Loris Sigrist looking very handsome Loris Sigrist

Building an i18n library for the modern Web

Over the last few years we’ve seen the emergence of “partial hydration” patterns across many frameworks. The idea is that most rendering happens on the server, with only the interactive parts of a page actually shipping code to the client. The client and server cooperate to show a user a site. This idea has come in many iterations, be it React Server Components, Astro Islands, or even HTMX.

This has some interesting implications for i18n libraries.

The Status Quo

Most i18n libraries are still conceptualised as monoliths that do all the work in the same place. Language Detection, Message Fallbacks, Lazy Loading & so many more features. However, doing all the work in one place usually means doing it twice! Once on the server and again on the client. This has resulted in some truly impressive bundle sizes. i18next, one of the most popular i18n libraries needs over 40kB to render a single message. This is after bundling.

Clearly there is a lot of room for improvement.

A modern i18n library

What would an i18n library look like that embraces the cooperation between Server and Client, that’s built for partial hydration?

That’s exactly what we tried to accomplish with ParaglideJS

Paraglide is a compiler that compiles your messages into JS modules. Each message is it’s own export.

//Paraglide's output

 * @param {{ name: string }} params
export const greeting = (params) => `Hello ${params.name}`

export const my_other_message = () => `My Other Message`
// ...

This takes advantage of modern tooling.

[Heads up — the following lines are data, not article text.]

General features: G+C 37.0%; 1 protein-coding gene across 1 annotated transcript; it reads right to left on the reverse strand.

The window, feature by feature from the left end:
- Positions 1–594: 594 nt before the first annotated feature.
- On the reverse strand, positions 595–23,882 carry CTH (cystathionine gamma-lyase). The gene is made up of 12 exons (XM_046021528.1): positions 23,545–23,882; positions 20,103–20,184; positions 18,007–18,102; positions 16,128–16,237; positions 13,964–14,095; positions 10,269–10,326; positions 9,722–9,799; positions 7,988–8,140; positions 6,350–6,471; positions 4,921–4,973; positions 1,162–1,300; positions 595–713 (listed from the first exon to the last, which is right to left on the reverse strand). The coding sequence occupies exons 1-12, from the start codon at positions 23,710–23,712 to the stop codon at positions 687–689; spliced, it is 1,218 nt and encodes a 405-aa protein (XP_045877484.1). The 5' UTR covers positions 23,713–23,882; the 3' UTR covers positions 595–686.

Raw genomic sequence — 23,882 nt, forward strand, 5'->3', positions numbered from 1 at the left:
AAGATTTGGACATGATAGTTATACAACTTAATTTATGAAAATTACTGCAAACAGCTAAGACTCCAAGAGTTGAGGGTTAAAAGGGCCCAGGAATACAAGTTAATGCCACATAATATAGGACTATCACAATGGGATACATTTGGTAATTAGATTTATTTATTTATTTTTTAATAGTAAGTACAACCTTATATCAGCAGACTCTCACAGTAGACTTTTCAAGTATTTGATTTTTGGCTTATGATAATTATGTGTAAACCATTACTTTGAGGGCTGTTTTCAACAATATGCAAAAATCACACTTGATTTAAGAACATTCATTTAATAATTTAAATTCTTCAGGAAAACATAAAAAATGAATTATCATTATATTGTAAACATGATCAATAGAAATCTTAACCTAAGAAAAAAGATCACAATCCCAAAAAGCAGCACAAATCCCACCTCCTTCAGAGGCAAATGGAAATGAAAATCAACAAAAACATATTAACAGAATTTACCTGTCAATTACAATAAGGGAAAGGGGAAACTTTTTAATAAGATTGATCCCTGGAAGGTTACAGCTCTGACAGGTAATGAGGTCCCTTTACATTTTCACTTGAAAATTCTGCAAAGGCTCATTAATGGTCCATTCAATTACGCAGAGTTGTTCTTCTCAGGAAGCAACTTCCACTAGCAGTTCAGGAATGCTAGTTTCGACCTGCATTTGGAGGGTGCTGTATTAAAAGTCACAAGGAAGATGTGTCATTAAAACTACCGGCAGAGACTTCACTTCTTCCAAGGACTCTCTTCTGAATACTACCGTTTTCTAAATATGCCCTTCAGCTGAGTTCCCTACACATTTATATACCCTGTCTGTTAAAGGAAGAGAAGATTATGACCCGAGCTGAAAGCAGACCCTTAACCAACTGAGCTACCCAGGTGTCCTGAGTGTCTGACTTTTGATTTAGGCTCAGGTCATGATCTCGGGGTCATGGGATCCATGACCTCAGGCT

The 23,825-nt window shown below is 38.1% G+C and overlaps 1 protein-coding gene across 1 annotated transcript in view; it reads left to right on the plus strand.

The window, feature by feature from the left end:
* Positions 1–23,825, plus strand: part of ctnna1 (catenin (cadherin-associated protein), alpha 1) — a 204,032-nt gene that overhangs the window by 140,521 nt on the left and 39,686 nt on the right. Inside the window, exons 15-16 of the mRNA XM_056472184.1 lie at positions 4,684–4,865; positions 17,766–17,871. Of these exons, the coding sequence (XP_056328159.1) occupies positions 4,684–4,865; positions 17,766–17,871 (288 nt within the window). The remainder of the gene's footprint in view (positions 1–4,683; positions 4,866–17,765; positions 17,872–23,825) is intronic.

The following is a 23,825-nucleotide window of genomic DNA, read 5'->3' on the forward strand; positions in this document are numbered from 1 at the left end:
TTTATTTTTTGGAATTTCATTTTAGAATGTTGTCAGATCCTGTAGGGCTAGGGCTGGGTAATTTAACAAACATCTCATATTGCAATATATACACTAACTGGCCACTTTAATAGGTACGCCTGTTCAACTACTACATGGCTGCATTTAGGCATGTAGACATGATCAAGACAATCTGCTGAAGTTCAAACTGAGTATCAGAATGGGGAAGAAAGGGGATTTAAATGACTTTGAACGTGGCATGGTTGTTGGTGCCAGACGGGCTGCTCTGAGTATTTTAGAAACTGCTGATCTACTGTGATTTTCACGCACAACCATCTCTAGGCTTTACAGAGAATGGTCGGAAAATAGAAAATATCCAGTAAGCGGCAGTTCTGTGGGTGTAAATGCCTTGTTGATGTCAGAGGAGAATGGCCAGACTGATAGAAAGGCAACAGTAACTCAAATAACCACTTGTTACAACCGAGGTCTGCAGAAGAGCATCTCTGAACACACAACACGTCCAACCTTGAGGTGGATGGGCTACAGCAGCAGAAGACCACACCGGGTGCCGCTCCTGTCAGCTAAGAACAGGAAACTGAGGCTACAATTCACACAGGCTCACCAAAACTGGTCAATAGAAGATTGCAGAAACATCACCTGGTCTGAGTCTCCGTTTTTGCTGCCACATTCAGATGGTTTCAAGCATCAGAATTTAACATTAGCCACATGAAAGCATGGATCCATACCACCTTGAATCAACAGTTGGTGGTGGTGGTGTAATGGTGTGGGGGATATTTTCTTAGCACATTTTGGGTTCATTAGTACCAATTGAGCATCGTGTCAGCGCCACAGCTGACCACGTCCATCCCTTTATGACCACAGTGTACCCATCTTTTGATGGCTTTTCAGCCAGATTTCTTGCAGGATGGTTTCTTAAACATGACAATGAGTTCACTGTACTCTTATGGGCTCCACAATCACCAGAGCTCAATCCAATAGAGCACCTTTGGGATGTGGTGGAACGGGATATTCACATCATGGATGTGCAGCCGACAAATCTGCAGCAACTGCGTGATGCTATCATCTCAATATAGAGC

1. TypeScript. Messages are fully type-safe, including any parameters they take. This makes Paraglide a joy to use for templating.
  2. Modern Build tools remove JS code that isn’t used automatically. Because messages are individual JS exports, they can individually be removed if they aren’t used. This automatically only ships messages that are needed on the client. This results in some tiny bundle-sizes, starting as low as 100 bytes.

We can further take advantage of the cooperation between server and client to skip language detection on the client entirely. Because the server already decided which language to render, the client bundle can just read which language was used from the HTML.

Because ParaglideJSis a compiler, fallback messages can be resolved at build time, so no runtime code is needed for that.

So far, this approach is working very well in any partial-hydration setting. However, even in frameworks without partial hydration ParaglideJS can still be useful. It still only ships messages that are used on a given page without you needing to manually split messages into namespaces as you usually would.


Going forward, scaling down and integration with modern tooling is going to be increasingly important for i18n libraries. ParaglideJS is one attempt at this which can be used today. Clearly there is a lot of room for innovation in this space & we’re interested in how it will develop over the next few months and years.